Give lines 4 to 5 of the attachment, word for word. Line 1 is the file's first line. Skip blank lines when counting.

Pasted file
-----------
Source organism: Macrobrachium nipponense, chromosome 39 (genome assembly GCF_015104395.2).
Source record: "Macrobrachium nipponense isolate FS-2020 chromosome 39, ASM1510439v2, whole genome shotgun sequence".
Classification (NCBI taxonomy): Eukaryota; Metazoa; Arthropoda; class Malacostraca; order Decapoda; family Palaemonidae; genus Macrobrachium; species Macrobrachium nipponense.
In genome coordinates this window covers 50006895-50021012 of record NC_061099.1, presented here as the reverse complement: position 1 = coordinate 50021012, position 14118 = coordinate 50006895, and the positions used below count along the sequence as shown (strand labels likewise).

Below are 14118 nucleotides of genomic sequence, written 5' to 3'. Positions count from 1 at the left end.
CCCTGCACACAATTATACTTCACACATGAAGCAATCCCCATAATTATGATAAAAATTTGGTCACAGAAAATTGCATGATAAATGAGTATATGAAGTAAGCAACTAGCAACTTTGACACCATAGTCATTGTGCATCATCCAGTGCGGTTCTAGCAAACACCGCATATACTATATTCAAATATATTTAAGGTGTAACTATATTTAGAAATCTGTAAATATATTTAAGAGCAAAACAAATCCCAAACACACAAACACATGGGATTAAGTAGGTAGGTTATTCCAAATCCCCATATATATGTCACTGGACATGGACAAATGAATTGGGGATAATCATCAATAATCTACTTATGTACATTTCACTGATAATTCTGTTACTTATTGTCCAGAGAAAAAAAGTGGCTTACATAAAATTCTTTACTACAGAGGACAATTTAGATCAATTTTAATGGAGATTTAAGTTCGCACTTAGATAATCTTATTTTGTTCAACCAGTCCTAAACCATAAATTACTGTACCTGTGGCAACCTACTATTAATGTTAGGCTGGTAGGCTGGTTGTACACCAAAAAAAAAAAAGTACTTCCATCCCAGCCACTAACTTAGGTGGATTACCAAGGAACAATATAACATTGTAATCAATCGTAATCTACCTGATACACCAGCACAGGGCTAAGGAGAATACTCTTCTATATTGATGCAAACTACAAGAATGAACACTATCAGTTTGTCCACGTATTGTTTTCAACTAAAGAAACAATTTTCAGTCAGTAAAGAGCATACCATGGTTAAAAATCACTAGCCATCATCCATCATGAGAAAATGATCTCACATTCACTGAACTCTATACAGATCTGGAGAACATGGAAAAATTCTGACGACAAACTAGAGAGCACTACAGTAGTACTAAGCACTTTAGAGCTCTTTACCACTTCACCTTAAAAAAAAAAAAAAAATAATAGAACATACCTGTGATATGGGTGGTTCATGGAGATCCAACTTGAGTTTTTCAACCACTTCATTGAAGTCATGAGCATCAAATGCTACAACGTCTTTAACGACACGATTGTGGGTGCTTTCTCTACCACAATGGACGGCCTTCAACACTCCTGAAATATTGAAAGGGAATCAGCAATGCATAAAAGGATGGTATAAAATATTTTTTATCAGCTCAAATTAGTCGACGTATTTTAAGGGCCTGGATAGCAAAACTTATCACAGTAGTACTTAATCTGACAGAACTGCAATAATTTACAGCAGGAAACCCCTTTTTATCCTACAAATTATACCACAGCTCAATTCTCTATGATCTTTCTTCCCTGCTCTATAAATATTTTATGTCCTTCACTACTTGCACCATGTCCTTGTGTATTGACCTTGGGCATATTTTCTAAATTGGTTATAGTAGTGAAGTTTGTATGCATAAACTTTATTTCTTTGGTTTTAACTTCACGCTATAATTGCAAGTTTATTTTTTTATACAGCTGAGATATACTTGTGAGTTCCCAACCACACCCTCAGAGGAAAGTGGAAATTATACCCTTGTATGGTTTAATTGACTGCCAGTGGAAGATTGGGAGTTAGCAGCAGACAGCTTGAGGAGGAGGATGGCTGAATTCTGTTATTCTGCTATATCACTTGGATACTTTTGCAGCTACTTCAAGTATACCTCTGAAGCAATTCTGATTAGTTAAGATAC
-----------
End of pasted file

In genome coordinates this window covers 50006895-50021012 of record NC_061099.1, presented here as the reverse complement: position 1 = coordinate 50021012, position 14118 = coordinate 50006895, and the positions used below count along the sequence as shown (strand labels likewise).

Below are 14118 nucleotides of genomic sequence, written 5' to 3'. Positions count from 1 at the left end.